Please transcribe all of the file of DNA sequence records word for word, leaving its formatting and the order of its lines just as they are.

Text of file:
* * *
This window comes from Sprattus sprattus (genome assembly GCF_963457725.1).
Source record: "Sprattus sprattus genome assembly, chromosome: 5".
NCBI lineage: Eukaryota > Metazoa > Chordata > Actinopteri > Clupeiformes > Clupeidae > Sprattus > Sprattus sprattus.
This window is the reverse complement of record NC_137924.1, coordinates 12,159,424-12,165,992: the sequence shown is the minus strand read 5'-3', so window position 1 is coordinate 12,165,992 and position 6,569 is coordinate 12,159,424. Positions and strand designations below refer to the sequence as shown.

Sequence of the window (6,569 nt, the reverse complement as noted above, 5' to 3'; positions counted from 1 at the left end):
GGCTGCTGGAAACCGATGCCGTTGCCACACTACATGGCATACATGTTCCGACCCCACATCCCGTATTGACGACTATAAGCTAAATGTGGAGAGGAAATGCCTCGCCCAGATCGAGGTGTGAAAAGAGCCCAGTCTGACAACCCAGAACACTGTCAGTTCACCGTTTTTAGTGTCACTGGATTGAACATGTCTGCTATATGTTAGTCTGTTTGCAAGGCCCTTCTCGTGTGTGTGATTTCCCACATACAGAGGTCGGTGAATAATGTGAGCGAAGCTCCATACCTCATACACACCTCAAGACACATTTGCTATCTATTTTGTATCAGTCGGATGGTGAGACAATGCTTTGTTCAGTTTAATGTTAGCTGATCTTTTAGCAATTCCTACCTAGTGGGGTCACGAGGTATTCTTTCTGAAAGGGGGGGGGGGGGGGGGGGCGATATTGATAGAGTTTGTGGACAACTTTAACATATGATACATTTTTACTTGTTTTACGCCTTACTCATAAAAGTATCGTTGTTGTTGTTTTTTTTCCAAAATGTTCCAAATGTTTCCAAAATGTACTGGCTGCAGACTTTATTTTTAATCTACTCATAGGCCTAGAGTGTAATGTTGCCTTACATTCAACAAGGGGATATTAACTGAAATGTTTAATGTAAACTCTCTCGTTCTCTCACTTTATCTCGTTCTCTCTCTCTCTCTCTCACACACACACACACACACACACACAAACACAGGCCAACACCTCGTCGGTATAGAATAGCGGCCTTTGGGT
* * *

This window comes from Sprattus sprattus (genome assembly GCF_963457725.1).
Source record: "Sprattus sprattus genome assembly, chromosome: 5".
NCBI lineage: Eukaryota > Metazoa > Chordata > Actinopteri > Clupeiformes > Clupeidae > Sprattus > Sprattus sprattus.
This window is the reverse complement of record NC_137924.1, coordinates 12,159,424-12,165,992: the sequence shown is the minus strand read 5'-3', so window position 1 is coordinate 12,165,992 and position 6,569 is coordinate 12,159,424. Positions and strand designations below refer to the sequence as shown.

Sequence of the window (6,569 nt, the reverse complement as noted above, 5' to 3'; positions counted from 1 at the left end):
GGCTGCTGGAAACCGATGCCGTTGCCACACTACATGGCATACATGTTCCGACCCCACATCCCGTATTGACGACTATAAGCTAAATGTGGAGAGGAAATGCCTCGCCCAGATCGAGGTGTGAAAAGAGCCCAGTCTGACAACCCAGAACACTGTCAGTTCACCGTTTTTAGTGTCACTGGATTGAACATGTCTGCTATATGTTAGTCTGTTTGCAAGGCCCTTCTCGTGTGTGTGATTTCCCACATACAGAGGTCGGTGAATAATGTGAGCGAAGCTCCATACCTCATACACACCTCAAGACACATTTGCTATCTATTTTGTATCAGTCGGATGGTGAGACAATGCTTTGTTCAGTTTAATGTTAGCTGATCTTTTAGCAATTCCTACCTAGTGGGGTCACGAGGTATTCTTTCTGAAAGGGGGGGGGGGGGGGGGGGCGATATTGATAGAGTTTGTGGACAACTTTAACATATGATACATTTTTACTTGTTTTACGCCTTACTCATAAAAGTATCGTTGTTGTTGTTTTTTTTCCAAAATGTTCCAAATGTTTCCAAAATGTACTGGCTGCAGACTTTATTTTTAATCTACTCATAGGCCTAGAGTGTAATGTTGCCTTACATTCAACAAGGGGATATTAACTGAAATGTTTAATGTAAACTCTCTCGTTCTCTCACTTTATCTCGTTCTCTCTCTCTCTCTCTCACACACACACACACACACACACACAAACACAGGCCAACACCTCGTCGGTATAGAATAGCGGCCTTTGGGT